Terri-Jane Yuzda


Avalanche Research Builds
U of C Following

Freelance Columnist



It's the bright side of an otherwise disturbing picture. Alberta's engineers in training have become passionately interested in the problematical study of avalanche prediction and control.

Dr. Bruce Jamieson, P.Eng., bears witness to the fact.

Fracture Measured
University of Calgary researchers start measurements at the crown fracture of a slab avalanche in the Cariboo Mountains. The avalanche was triggered by a snowmobiler traversing near the top left corner of the photo.
-Dr. Bruce Jamieson, P.Eng., photo

He heads the modest (three graduate students, two winter technicians) Applied Snow and Avalanche Research Group at the University of Calgary. Limited room within the program has forced him to discourage large numbers of grads anxious to take part in this important project.

"The demand is huge," says Dr. Jamieson, an adjunct associate professor of civil engineering. "I'm told I turn away more grad students than any other professor in this department."

Dr. Jamieson is among the country's foremost experts in an area which has assumed particular significance for concerned Western Canadians. During the last five winters, an annual average of 16 people in Canada have lost their lives in snow avalanches, and the deaths are usually in Western Canada.

Researchers such as Dr. Jamieson, a lifelong mountaineer who spends much of his winters testing, measuring and assessing snowpack conditions in remote field stations, are fighting the clock to reduce those numbers.

"Right now we have so many more questions than we have answers," he explains. "There's a huge need for more research.

"We still have a hard time determining whether a particular slope is likely to slide or not, whether it can be skied upon or not, on a particular day."

"Right now we have so many more questions than we have answers. There's a huge need for more research."

Dr. Bruce Jamieson, P.Eng.

Further Funding Needed

Along with his colleagues within the Canadian Avalanche Association (he chairs the CAA's technical committee), Dr. Jamieson is grateful for the corporate and government funding already set aside for their work.

Now he's hoping federal officials will come up with a bit more, so the CAA can build from research by adding an operational public safety program.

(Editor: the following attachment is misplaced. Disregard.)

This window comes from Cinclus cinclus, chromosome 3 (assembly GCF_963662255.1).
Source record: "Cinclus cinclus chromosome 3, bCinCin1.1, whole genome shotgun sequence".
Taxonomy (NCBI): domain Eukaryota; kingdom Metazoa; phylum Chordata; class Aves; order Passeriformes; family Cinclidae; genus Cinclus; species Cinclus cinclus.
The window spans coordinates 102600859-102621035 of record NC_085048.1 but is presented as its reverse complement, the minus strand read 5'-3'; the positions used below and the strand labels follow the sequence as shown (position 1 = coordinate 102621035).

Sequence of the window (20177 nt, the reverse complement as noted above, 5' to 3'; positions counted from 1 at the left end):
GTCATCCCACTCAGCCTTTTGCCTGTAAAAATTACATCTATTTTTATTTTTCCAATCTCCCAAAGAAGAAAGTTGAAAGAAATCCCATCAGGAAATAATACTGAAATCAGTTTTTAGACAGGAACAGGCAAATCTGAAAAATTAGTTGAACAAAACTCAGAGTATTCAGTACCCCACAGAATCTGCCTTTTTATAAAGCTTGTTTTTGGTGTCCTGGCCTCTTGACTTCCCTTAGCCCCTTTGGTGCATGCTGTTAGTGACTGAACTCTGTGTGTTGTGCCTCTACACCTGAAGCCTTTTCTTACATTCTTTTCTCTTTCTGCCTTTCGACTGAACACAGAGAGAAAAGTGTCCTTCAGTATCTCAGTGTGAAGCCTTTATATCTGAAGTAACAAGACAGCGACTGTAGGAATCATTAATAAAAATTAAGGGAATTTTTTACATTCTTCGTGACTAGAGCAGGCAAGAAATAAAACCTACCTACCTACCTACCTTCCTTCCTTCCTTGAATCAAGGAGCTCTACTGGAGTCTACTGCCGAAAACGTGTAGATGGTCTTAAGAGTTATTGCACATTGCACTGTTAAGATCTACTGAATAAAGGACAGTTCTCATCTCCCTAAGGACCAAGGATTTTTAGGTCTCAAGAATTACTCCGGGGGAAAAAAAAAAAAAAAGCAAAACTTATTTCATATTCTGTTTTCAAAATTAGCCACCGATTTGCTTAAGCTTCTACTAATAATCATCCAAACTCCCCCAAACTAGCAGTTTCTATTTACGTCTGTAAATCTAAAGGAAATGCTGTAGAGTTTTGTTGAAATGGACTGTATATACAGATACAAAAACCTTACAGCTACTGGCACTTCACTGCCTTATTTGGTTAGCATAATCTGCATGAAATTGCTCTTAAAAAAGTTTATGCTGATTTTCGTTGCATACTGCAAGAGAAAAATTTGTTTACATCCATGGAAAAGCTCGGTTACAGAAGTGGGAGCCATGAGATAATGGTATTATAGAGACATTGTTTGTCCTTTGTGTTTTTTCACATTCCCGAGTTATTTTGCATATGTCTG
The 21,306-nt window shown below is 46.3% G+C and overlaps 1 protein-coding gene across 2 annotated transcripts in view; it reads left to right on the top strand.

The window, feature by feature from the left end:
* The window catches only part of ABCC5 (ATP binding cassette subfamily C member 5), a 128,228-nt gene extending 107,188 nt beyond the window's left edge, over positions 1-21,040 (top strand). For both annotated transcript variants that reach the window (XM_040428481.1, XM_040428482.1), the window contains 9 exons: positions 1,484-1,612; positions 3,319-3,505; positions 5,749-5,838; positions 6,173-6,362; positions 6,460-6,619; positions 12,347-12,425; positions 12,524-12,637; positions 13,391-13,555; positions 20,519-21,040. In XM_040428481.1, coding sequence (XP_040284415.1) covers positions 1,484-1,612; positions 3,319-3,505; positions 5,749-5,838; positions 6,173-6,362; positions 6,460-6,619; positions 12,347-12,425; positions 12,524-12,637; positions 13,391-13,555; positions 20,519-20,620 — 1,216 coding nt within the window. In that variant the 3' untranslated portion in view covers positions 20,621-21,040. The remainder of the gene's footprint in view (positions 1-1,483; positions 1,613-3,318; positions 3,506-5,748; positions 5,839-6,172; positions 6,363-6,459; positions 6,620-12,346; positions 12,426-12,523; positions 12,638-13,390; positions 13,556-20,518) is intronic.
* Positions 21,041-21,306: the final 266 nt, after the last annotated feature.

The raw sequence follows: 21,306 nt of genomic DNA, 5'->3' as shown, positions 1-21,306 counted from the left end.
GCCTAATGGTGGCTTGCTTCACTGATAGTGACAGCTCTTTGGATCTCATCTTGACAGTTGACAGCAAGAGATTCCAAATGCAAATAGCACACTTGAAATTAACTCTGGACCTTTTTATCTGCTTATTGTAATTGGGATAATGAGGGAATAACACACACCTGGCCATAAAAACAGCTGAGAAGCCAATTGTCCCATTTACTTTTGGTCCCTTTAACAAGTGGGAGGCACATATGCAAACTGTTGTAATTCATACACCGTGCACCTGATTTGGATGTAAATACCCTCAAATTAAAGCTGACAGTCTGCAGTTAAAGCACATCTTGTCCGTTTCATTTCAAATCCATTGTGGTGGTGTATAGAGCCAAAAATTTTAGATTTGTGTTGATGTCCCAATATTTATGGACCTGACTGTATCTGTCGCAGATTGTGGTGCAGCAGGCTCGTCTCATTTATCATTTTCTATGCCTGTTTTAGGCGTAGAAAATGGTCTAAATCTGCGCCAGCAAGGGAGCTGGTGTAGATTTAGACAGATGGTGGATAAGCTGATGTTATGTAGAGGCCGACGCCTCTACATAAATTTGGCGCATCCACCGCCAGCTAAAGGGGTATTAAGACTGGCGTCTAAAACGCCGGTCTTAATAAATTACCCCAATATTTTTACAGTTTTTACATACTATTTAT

The CAA is aggressively seeking relatively modest sums to increase existing forecast areas in Western Canada from five to as many as nine, while seeking to limit the size of each area. At the same time, the CAA seeks to boost its number of weekly status bulletins from three to seven.

Dr. Jamieson estimates such improvements would cost an additional $500,000 to implement - a bargain price when measured against the lives they might save.

On a separate front, Dr. Jamieson has submitted a proposal to the Natural Sciences and Engineering Research Council of Canada for establishment of an industrial research chair to enhance Canadian forecasting techniques. He'd like to explore the effects of solar warming and radiation on the mountain snowpack.

Perhaps more importantly, he hopes to adapt a European decision support scheme, a promising tool currently unavailable in Canada. This strategic approach compares an analysis of a given region's history of injurious avalanches with current data, supplying skiers with specific advice about slopes to avoid during a planned outing.

"Based on high-quality bulletins and high-quality maps, the decision support scheme might suggest, for example, that skiers avoid slopes of over 35 degrees," explains Dr. Jamieson. "The scheme might suggest that Route A and Route B are not recommended, but that a third proposed route might work quite well as an alternative."

Last Winter's Tragedies

Last winter's depressing death toll is more than enough to foster a sincere hope that such proposals meet with a sympathetic hearing. Among the avalanche victims were seven students from Strathcona-Tweedsmuir School, near Okotoks, who died in February.

About 10 days earlier, another group of seven perished in the mountains, including Naomi Heffler of Calgary, a certified ski instructor, a U of C chemical engineering graduate who had studied with Dr. Jamieson.

Naomi's tragic death inspired her father's employer, Alliance Pipelines, to establish the $25,000 Naomi Heffler Memorial Scholarship in Avalanche or Snow Science at U of C.

But more work remains. Dr. Jamieson, his research team, and the Canadian Avalanche Association are doing a heroic job. And every Canadian with even the slightest connection to the great outdoors shares a stake in their efforts.

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